10. ^ Hirt, Sonia (2012). "Mixed Use by Default". Journal of Planning Literature. 27 (4): 375–393. doi:10.1177/0885412212451029. S2CID 154219333.
  11. ^ Hoppenbrouwer, Eric; Louw, Erik (2005). "Mixed-use development: Theory and practice in Amsterdam's Eastern Docklands". European Planning Studies. 13 (7): 967–983. doi:10.1080/09654310500242048. S2CID 154169103.
  12. ^ "This is Smart Growth" (PDF). United States Environmental Protection Agency. April 2014. Retrieved September 20, 2019.
  13. ^ Schuetz, Jenny; Giuliano, Genevieve; Shin, Eun Jin (February 21, 2018). "California wants cities to build more housing near transit hubs. Can LA improve its track record on TOD?". Brookings Institution. Retrieved September 20, 2019.
  14. ^ Laitos, Jan G.; Abel, Teresa H. (2011). "The Role of Brownfields as Sites for Mixed use Development Projects in America and Britain". Denver Journal of International Law and Policy. 40 (1–3): 492.
  15. ^ a b c d Harris, M. (2017). Competitive precinct projects: The five consistent criticisms of “Global” mixed-use megaprojects. Project Management Journal, 48(6), 76–92. http://doi.org/10.1177/875697281704800607
  16. ^ a b c d Pace, B. (n.d.). Advantages and disadvantages of mixed-use development. Gaebler.com Resources for Entrepreneurs. Retrieved October 3, 2021, from http://www.gaebler.com/Advantages-And-Disadvantages-Of-Mixed-Use-Development.htm.
  17. ^ a b c "American Planning Association, "Planning and Community Health Research Center: Mixed Use Development". Archived from the original on 2013-02-07. Retrieved 2012-11-01.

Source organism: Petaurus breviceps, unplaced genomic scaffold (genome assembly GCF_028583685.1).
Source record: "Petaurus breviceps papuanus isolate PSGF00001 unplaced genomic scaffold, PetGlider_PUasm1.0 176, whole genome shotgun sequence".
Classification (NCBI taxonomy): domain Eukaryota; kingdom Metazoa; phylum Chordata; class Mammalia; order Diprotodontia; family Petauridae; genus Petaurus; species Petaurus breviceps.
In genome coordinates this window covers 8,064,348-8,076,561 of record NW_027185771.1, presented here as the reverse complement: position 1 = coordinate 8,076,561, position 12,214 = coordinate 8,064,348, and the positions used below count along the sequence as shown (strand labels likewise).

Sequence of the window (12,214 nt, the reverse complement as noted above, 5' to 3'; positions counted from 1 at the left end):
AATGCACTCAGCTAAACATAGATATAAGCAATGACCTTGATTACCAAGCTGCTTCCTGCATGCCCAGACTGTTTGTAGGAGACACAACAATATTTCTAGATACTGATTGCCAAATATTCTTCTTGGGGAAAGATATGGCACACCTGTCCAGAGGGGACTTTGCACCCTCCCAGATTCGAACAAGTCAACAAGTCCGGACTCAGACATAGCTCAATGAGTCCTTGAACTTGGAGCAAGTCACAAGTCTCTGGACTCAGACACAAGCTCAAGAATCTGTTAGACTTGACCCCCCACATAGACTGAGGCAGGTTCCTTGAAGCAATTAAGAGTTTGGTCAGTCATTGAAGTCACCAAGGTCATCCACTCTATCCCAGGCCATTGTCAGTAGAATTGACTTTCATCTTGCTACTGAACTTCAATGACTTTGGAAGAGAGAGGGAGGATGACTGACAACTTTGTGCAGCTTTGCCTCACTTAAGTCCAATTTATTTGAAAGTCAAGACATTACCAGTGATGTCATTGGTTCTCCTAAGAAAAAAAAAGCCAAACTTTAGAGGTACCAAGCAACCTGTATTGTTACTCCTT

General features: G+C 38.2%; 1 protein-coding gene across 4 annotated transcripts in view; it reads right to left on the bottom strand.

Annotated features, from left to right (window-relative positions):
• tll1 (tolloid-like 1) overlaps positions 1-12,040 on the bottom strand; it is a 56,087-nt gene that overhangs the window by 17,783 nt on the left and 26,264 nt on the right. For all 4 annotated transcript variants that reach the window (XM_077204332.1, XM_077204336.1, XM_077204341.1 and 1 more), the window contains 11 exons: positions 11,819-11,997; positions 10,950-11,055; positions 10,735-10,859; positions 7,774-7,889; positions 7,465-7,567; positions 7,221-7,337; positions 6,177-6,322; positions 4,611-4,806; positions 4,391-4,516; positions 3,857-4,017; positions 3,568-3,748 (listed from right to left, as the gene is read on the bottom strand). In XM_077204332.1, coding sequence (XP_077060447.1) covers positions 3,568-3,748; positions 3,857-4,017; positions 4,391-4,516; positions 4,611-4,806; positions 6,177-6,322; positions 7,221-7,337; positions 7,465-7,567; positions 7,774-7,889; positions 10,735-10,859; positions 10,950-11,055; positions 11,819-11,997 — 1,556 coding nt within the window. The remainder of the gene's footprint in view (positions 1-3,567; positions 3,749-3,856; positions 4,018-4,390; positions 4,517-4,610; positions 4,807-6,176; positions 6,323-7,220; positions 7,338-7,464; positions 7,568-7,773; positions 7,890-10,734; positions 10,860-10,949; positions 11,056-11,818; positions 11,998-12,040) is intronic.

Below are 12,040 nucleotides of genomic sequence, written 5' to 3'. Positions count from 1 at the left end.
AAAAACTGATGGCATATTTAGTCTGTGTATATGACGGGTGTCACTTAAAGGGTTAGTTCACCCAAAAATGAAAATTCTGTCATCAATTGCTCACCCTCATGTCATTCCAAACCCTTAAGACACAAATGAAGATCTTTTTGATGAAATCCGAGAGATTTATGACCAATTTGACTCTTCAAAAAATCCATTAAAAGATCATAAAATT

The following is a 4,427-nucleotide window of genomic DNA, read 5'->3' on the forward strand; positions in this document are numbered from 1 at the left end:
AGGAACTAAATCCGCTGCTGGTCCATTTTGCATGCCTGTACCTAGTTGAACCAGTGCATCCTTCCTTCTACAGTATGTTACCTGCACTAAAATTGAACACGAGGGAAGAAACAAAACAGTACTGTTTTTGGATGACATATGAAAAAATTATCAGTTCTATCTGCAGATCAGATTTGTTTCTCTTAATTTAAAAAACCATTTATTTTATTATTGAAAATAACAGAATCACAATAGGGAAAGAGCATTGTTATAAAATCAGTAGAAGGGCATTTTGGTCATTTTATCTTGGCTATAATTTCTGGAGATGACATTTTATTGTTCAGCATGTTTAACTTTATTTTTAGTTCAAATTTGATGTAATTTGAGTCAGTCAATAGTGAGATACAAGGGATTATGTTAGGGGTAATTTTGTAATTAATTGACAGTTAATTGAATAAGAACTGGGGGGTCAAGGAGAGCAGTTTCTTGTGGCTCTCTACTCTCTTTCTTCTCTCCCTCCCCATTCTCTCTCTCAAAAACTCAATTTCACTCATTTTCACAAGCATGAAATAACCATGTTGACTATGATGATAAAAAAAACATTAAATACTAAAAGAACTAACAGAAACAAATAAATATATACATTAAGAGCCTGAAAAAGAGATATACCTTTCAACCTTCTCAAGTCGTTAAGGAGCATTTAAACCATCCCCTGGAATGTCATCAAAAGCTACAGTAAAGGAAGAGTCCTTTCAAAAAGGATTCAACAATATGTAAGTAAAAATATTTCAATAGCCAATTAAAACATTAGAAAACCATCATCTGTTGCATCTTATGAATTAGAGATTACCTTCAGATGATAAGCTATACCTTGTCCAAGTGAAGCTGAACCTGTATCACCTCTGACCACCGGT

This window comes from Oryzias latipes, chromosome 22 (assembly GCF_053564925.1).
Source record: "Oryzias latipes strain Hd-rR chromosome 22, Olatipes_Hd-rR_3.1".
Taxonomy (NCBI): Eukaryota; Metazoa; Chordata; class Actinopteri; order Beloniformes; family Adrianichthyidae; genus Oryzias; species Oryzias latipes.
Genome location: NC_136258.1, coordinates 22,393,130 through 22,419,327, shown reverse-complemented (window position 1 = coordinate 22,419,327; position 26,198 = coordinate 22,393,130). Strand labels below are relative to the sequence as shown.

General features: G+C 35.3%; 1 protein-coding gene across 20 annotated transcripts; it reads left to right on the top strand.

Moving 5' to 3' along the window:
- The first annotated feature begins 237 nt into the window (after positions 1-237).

18. ^ a b c "Planning for Mixed Use: Affordable for Whom?" (PDF).
  19. ^ a b c Fisher, B and Leite, F. (2018) “The Cost of New York City’s Hudson Yards Redevelopment Project.” Schwartz Center for Economic Policy Analysis and Department of Economics, The New School for Social Research, Working Paper Series 2018-2. http://www.economicpolicyresearch.org/images/docs/research/political_economy/Cost_of_Hudson_Yards_WP_11.5.18.pdf
  20. ^ Hume, Christopher (2015-03-20). "Honouring his parents at Honest Ed's site". The Star. Retrieved 2019-11-25.
  21. ^ "Honest Ed's and Mirvish Village" (PDF). City of Toronto. 2017-03-17. p. 26. Retrieved 2019-11-25.
  22. ^ "By-law No 569-2013" (PDF). City of Toronto Zoning By-law. 2019-07-15. p. 6. Retrieved 2019-11-25.
  23. ^ Bozikovic, Alex (2015-03-05). "Redevelopment of Honest Ed's in Toronto holds several surprises". The Globe and Mail. Retrieved 2019-11-25.
  24. ^ a b Bozikovic, Alex (2018-05-17). "Honest Ed's redevelopment shows what it takes to make a Village". The Globe and Mail. Retrieved 2019-11-25.
  25. ^ Bula, Frances (2010-01-04). "From slum to new urban mix". The Globe and Mail. Retrieved 2019-11-25.
  26. ^ "Mixed-Use Trip Generation Model". 2013-04-28.
  27. ^ Arrington, G.B. "Light Rail Transit and Transit-Oriented Development" (PDF). Transportation Research Circular E-C058: 9th National Light Rail Transit Conference. Retrieved 2021-09-19.
  28. ^ "Mixed Use Zones Project Assessment Report". City of Portland Bureau of Planning and Sustainability. October 2014.

Further reading[edit]

External links[edit]